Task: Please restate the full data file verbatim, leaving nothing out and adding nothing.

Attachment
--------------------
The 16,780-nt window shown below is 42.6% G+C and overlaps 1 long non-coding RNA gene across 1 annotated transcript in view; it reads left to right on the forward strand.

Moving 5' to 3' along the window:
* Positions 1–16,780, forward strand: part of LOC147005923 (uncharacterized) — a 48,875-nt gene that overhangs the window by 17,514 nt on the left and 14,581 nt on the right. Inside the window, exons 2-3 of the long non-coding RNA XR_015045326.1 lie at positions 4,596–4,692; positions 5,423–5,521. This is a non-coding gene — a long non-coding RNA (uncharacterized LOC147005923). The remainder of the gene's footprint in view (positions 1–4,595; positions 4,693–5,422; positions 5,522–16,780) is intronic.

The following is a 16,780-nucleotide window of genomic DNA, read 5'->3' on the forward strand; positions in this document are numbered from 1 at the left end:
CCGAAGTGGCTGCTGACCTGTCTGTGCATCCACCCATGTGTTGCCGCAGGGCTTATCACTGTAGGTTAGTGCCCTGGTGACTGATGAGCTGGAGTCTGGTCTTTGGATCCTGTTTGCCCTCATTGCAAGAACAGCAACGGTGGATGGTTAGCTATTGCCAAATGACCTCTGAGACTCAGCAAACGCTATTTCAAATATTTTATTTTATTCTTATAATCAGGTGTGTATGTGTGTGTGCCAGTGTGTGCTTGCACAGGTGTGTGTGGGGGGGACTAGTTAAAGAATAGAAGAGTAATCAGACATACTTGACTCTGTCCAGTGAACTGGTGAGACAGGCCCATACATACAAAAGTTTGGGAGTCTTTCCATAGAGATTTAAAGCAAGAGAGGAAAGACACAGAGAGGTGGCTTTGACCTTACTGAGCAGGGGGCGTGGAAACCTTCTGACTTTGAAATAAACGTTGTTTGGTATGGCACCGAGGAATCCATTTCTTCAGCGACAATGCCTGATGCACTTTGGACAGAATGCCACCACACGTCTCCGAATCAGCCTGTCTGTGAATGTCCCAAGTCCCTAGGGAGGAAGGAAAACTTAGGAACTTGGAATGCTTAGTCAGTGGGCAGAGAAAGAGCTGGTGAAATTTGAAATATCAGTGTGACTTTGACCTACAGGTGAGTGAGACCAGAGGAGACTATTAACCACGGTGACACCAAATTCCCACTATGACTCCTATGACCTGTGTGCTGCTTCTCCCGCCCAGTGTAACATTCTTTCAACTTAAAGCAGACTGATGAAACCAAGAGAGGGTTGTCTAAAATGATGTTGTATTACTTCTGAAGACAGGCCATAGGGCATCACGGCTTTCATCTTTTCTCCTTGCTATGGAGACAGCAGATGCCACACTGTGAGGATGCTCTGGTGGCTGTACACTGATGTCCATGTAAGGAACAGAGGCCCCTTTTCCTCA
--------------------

The 16,780-nt window shown below is 42.6% G+C and overlaps 1 long non-coding RNA gene across 1 annotated transcript in view; it reads left to right on the forward strand.

Moving 5' to 3' along the window:
* Positions 1–16,780, forward strand: part of LOC147005923 (uncharacterized) — a 48,875-nt gene that overhangs the window by 17,514 nt on the left and 14,581 nt on the right. Inside the window, exons 2-3 of the long non-coding RNA XR_015045326.1 lie at positions 4,596–4,692; positions 5,423–5,521. This is a non-coding gene — a long non-coding RNA (uncharacterized LOC147005923). The remainder of the gene's footprint in view (positions 1–4,595; positions 4,693–5,422; positions 5,522–16,780) is intronic.

The following is a 16,780-nucleotide window of genomic DNA, read 5'->3' on the forward strand; positions in this document are numbered from 1 at the left end:
CCGAAGTGGCTGCTGACCTGTCTGTGCATCCACCCATGTGTTGCCGCAGGGCTTATCACTGTAGGTTAGTGCCCTGGTGACTGATGAGCTGGAGTCTGGTCTTTGGATCCTGTTTGCCCTCATTGCAAGAACAGCAACGGTGGATGGTTAGCTATTGCCAAATGACCTCTGAGACTCAGCAAACGCTATTTCAAATATTTTATTTTATTCTTATAATCAGGTGTGTATGTGTGTGTGCCAGTGTGTGCTTGCACAGGTGTGTGTGGGGGGGACTAGTTAAAGAATAGAAGAGTAATCAGACATACTTGACTCTGTCCAGTGAACTGGTGAGACAGGCCCATACATACAAAAGTTTGGGAGTCTTTCCATAGAGATTTAAAGCAAGAGAGGAAAGACACAGAGAGGTGGCTTTGACCTTACTGAGCAGGGGGCGTGGAAACCTTCTGACTTTGAAATAAACGTTGTTTGGTATGGCACCGAGGAATCCATTTCTTCAGCGACAATGCCTGATGCACTTTGGACAGAATGCCACCACACGTCTCCGAATCAGCCTGTCTGTGAATGTCCCAAGTCCCTAGGGAGGAAGGAAAACTTAGGAACTTGGAATGCTTAGTCAGTGGGCAGAGAAAGAGCTGGTGAAATTTGAAATATCAGTGTGACTTTGACCTACAGGTGAGTGAGACCAGAGGAGACTATTAACCACGGTGACACCAAATTCCCACTATGACTCCTATGACCTGTGTGCTGCTTCTCCCGCCCAGTGTAACATTCTTTCAACTTAAAGCAGACTGATGAAACCAAGAGAGGGTTGTCTAAAATGATGTTGTATTACTTCTGAAGACAGGCCATAGGGCATCACGGCTTTCATCTTTTCTCCTTGCTATGGAGACAGCAGATGCCACACTGTGAGGATGCTCTGGTGGCTGTACACTGATGTCCATGTAAGGAACAGAGGCCCCTTTTCCTCA